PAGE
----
The day my daughter was born will always be an emotional day. It’s a mixture of delight and happiness, anxiety and dread. Having a son already meant that I had settled into the role as ‘mother’ earnestly. It wasn’t s role I’d always wanted but it was a role I’d thoroughly cherished for 9 months previous. I wasn’t scared of her arrival.
I was used to nappy changing (I was already a pro of doing this on a standing child, sitting child, crawling child and one in the depts of an almighty tantrum), my sterilising kit was ready, I was prepared for all nighters and was set for battle. I was organised.
That was, until, she arrived 9 full weeks earlier than anticipated.
Labour is always a daunting experience, for any expecting parent but early labour is, quite simply, terrifying. This time round, I thought I’d know what to expect. My 1st labour (although by no means easy) had been fine. Adrenaline was in control for the entire 15 hours and once my son arrived, the pain was immediately forgotten. I wasn’t nervous. I knew that when the time arrived, I’d own it. All of my plans were completely scuppered on the day Siena decided she was coming. I was a mess.
My 1st real memory of Siena’s birth occurred 6 hours after she was born. The midwife in charge had kindly administered diamorphine to me only minutes before my daughter’s arrival. I still think that this was more to help me after her birth than during the labour…and it did. The moments after Siena made an appearance are confused but I’m told I had a lovely sense of calm. I made several phone calls, casually dropped it into conversation that I’d just delivered my second child. Told everyone that she was perfect and completely great. At the time, I believed it. It was 6 hours later when I made my first trip the the NICU.
For those who know me well, this next part won’t surprise you at all. By this time, it was 1 in the morning. I opened my room door and timidly asked if someone could show me my daughter. The nurses were gentle with me as the guided me to her. As I peered into her isolette, I never expected the intense surge of emotions that beheld me. She was breathtaking (this had been my first chance to see her. I’d held her for 30 seconds but something had stopped me from opening my eyes. I don’t know if it was panic, relief or shock). Her perfectly formed body lay still, sleeping. She wore a mask over her face, helping her to breathe. She was cluttered with wires. It was too much for me to bear and I started crying hysterically. I cried so much that I was eventually escorted back to my room, banned from NICU until I’d calmed and slept. The second time I saw her, the doctors were trying to stabilise her condition.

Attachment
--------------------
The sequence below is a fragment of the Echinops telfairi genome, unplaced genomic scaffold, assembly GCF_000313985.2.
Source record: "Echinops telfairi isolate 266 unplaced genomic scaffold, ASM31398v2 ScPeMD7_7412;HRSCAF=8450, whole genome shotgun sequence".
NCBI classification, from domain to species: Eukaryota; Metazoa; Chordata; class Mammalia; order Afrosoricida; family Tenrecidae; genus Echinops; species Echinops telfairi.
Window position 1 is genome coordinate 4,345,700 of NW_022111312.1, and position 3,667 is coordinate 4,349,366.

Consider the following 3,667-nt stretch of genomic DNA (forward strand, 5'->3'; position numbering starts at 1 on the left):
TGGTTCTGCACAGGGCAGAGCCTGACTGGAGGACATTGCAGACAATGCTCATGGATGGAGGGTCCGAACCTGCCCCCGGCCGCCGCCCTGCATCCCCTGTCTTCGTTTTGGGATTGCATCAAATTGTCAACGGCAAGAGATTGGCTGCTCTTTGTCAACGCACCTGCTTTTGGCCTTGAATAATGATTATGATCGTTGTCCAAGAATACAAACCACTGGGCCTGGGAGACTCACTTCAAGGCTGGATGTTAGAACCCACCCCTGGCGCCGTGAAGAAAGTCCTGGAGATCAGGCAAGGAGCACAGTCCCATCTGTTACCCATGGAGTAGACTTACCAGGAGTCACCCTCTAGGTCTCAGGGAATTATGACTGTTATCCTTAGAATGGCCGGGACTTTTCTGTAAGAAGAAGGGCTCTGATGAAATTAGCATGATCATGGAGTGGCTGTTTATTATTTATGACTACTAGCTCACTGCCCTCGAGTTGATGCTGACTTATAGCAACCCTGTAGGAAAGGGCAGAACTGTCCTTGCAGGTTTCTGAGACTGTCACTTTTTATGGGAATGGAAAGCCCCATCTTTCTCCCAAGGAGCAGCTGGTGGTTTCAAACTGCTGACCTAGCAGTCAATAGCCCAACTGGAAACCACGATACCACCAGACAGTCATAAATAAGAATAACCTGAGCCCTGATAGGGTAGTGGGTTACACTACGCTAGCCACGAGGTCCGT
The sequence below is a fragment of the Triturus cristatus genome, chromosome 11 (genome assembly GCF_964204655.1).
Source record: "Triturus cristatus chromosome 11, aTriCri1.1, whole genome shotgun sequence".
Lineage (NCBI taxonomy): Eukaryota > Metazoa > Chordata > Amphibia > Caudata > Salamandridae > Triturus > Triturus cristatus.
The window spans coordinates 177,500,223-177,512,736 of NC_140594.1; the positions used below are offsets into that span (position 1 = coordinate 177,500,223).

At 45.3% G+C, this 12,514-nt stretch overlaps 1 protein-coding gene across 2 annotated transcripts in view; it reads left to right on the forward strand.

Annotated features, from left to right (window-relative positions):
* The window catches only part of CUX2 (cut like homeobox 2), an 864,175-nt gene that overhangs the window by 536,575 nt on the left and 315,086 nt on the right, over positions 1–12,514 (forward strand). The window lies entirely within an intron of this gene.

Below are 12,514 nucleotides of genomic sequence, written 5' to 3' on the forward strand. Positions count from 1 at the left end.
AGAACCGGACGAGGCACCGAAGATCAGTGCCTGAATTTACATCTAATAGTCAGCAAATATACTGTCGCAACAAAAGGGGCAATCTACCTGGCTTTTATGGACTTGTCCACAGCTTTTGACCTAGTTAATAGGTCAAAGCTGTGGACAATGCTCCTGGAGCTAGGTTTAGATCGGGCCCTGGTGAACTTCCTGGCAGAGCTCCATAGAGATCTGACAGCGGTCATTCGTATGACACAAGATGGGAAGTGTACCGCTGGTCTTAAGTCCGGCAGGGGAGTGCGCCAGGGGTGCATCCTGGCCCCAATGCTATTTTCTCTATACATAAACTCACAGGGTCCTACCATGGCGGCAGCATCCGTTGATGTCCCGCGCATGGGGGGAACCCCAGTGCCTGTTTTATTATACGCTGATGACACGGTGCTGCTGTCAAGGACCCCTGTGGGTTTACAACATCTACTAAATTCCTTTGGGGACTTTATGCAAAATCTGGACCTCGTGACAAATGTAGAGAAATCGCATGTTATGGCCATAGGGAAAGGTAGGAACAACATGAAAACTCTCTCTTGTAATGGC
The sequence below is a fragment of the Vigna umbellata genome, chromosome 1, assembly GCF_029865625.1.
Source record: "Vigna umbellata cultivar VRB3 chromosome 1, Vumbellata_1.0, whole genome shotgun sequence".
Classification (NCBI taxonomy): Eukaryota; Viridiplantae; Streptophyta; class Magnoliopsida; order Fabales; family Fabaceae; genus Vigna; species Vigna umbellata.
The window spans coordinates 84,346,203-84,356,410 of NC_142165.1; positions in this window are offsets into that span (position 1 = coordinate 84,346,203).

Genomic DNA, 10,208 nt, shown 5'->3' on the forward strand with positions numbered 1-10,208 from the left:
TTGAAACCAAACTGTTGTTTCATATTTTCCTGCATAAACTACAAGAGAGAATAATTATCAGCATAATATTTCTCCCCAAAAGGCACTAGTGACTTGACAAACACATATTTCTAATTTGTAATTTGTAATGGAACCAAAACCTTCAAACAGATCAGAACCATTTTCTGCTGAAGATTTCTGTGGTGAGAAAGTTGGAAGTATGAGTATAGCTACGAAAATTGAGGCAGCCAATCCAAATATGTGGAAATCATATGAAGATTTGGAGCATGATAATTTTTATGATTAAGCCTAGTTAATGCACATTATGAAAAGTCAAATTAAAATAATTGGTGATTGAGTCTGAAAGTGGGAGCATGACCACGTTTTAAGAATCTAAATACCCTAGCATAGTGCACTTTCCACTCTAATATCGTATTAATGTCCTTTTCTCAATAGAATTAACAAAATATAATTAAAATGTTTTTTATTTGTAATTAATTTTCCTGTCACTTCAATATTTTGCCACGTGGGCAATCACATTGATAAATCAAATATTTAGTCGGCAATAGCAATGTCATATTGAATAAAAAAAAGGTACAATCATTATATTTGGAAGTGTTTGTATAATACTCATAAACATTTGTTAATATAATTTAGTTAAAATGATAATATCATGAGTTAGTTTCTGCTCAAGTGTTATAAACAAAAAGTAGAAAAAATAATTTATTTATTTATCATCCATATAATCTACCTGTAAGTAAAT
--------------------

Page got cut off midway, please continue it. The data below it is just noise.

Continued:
I ached from labour and I ached with guilt. I was solely responsible for her. It was my job to protect her and keep her safe. I’d already failed. The reason why she was under duress was because I already wasn’t good enough. In the time it had taken me to calm my nerves, my daughter had suffered a severe pneumothorax and nearly died. I wasn’t even there for her. I hadn’t even been there to comfort her. I knew from that moment that I needed to sort my head out. I needed to be strong, for her, for me, especially for her Father.
I’ve been with my husband for 7 years and in that time, He’s always been the ‘strong one’. I’ve been allowed to express emotions freely, always depended on him to be my strength but this day was different. I looked at him, cowering in the corner, too scared to face me or his daughter in case he couldn’t be strong. He wanted to cry, he couldn’t around me but I saw him, secretly grieving to my friends. He needed me the most right then. He needed me to stop with the hysterics and take control. I never cried again in front of him. I kept my emotions hidden from him, from family, from friends and even the hospital staff. Inside, Siena’s NICU stay was heart wrenching but I kept smiling, would sit telling jokes to the nurses and joined in with ‘banter’. It was my way of coping, I wanted to be positive. I wanted her to remember my strength and listen to my laughter.
It was harder to stay so cheery when I wasn’t with her. When I wasn’t at the hospital, I tore myself apart with guilt. On the rare occasions that I ventured out, I told everyone who crossed my path about her. From shop assistant to window cleaners, I showed them photos and told them her tale. I branded her on Facebook, every update was Siena related. I had to! Otherwise, she felt like my dirty little secret. I hated that she seemed hidden from the world.
Her birth had been bitter sweet, in those few moments after, I couldn’t bring myself to announce it. I didn’t want congratulating, it didn’t feel like I deserved it. However, a day later and I knew I did. Siena was so strong from the start. Her journey was miraculous.
Having Siena has definitely changed my life. She’s changed my outlook and perspective. I LIVE with a miracle. She’s restored my faith, she’s made me realise that I am stronger than I would have ever thought. Unbelievably (and I know some won’t see this) I’m less dramatic than I ever thought. I’m trying hard not to overreact to every slight cough or wheeze. I look to her with amazement. I beam with pride. She may be small, she may not develop as quickly as others but she is strong, determined and charismatic. She inspires me to be the very best I ever can – for her and her beautiful brother.